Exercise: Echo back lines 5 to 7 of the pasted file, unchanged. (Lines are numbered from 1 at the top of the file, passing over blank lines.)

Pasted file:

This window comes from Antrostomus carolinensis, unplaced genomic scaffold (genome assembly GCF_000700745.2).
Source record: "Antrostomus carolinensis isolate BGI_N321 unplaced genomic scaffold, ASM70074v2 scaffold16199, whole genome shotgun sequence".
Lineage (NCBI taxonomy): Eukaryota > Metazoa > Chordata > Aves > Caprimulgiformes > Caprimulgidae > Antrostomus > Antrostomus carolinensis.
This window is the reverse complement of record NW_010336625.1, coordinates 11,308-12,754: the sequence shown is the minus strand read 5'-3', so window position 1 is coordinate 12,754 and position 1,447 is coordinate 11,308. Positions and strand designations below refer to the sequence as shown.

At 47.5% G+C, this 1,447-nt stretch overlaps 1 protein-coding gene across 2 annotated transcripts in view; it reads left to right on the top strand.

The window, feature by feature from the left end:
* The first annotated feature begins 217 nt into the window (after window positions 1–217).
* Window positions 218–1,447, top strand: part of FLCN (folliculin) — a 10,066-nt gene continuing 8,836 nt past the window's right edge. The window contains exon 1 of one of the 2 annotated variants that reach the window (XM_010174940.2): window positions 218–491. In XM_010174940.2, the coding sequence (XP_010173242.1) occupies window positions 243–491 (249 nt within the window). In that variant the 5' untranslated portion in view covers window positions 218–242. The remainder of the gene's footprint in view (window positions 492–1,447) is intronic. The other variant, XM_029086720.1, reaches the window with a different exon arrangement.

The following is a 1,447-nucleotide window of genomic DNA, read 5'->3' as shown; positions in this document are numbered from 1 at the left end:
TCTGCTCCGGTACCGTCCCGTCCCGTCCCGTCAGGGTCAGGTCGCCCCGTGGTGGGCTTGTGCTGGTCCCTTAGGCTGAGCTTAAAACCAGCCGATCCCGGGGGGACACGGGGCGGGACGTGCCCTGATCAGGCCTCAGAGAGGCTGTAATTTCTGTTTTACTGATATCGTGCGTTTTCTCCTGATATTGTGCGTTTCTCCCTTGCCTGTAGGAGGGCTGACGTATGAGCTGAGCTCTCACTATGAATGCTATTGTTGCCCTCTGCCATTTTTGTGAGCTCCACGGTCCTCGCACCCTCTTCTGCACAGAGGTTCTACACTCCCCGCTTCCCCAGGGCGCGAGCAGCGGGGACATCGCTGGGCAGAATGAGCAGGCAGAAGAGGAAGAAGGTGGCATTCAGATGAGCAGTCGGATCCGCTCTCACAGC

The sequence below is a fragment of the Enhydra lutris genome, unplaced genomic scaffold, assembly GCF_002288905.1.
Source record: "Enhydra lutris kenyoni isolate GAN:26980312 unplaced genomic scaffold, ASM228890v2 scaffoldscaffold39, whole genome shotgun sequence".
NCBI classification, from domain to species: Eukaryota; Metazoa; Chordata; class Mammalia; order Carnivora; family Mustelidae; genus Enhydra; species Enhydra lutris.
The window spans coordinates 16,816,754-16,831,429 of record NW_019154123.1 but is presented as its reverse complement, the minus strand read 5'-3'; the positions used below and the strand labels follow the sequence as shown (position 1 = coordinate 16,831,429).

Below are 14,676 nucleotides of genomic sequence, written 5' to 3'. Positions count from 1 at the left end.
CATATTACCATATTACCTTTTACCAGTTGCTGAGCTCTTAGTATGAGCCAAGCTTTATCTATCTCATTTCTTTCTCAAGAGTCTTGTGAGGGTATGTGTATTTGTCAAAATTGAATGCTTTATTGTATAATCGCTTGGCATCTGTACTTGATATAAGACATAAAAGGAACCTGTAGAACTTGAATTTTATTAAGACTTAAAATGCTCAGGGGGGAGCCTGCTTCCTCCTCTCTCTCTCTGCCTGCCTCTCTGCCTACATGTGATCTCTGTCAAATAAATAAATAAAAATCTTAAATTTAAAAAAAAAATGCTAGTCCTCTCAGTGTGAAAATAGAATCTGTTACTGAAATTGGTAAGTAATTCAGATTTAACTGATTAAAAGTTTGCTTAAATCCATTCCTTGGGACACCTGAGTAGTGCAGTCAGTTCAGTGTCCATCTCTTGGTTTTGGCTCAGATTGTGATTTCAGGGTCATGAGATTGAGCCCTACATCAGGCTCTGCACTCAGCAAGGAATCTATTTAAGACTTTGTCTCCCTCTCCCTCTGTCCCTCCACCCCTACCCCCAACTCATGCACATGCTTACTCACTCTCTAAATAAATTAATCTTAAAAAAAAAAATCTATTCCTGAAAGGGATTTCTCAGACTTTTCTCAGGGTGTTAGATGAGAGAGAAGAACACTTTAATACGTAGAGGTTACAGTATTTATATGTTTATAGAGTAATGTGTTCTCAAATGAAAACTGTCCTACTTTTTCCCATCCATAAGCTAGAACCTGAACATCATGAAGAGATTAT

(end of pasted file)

At 47.5% G+C, this 1,447-nt stretch overlaps 1 protein-coding gene across 2 annotated transcripts in view; it reads left to right on the top strand.

The window, feature by feature from the left end:
* The first annotated feature begins 217 nt into the window (after window positions 1–217).